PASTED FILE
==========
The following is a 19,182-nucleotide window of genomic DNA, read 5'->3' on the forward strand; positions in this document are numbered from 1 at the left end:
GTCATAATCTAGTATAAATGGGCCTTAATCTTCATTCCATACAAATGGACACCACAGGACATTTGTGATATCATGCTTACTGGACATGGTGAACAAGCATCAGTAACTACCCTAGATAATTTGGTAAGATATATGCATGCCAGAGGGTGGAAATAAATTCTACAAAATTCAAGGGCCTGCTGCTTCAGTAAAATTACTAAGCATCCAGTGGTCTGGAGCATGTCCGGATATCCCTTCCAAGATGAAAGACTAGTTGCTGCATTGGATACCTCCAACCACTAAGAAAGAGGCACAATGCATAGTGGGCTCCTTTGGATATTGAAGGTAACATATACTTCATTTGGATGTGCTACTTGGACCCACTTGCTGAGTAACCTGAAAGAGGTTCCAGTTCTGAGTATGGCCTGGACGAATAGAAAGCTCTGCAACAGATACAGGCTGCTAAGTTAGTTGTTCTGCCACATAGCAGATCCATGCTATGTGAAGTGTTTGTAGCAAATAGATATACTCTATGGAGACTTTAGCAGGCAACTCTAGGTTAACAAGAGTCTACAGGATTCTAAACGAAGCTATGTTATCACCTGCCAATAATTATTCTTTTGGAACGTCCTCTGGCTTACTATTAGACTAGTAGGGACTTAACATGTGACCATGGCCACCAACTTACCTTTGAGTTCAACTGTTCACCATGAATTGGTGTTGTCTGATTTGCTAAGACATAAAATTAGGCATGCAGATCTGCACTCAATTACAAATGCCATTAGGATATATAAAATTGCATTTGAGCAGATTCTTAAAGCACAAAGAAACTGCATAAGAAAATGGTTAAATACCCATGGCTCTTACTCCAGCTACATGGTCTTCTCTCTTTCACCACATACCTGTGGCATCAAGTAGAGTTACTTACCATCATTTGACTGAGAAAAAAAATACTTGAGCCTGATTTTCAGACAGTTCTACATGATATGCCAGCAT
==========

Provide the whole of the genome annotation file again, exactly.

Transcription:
The following is a 19,182-nucleotide window of genomic DNA, read 5'->3' on the forward strand; positions in this document are numbered from 1 at the left end:
GTCATAATCTAGTATAAATGGGCCTTAATCTTCATTCCATACAAATGGACACCACAGGACATTTGTGATATCATGCTTACTGGACATGGTGAACAAGCATCAGTAACTACCCTAGATAATTTGGTAAGATATATGCATGCCAGAGGGTGGAAATAAATTCTACAAAATTCAAGGGCCTGCTGCTTCAGTAAAATTACTAAGCATCCAGTGGTCTGGAGCATGTCCGGATATCCCTTCCAAGATGAAAGACTAGTTGCTGCATTGGATACCTCCAACCACTAAGAAAGAGGCACAATGCATAGTGGGCTCCTTTGGATATTGAAGGTAACATATACTTCATTTGGATGTGCTACTTGGACCCACTTGCTGAGTAACCTGAAAGAGGTTCCAGTTCTGAGTATGGCCTGGACGAATAGAAAGCTCTGCAACAGATACAGGCTGCTAAGTTAGTTGTTCTGCCACATAGCAGATCCATGCTATGTGAAGTGTTTGTAGCAAATAGATATACTCTATGGAGACTTTAGCAGGCAACTCTAGGTTAACAAGAGTCTACAGGATTCTAAACGAAGCTATGTTATCACCTGCCAATAATTATTCTTTTGGAACGTCCTCTGGCTTACTATTAGACTAGTAGGGACTTAACATGTGACCATGGCCACCAACTTACCTTTGAGTTCAACTGTTCACCATGAATTGGTGTTGTCTGATTTGCTAAGACATAAAATTAGGCATGCAGATCTGCACTCAATTACAAATGCCATTAGGATATATAAAATTGCATTTGAGCAGATTCTTAAAGCACAAAGAAACTGCATAAGAAAATGGTTAAATACCCATGGCTCTTACTCCAGCTACATGGTCTTCTCTCTTTCACCACATACCTGTGGCATCAAGTAGAGTTACTTACCATCATTTGACTGAGAAAAAAAATACTTGAGCCTGATTTTCAGACAGTTCTACATGATATGCCAGCAT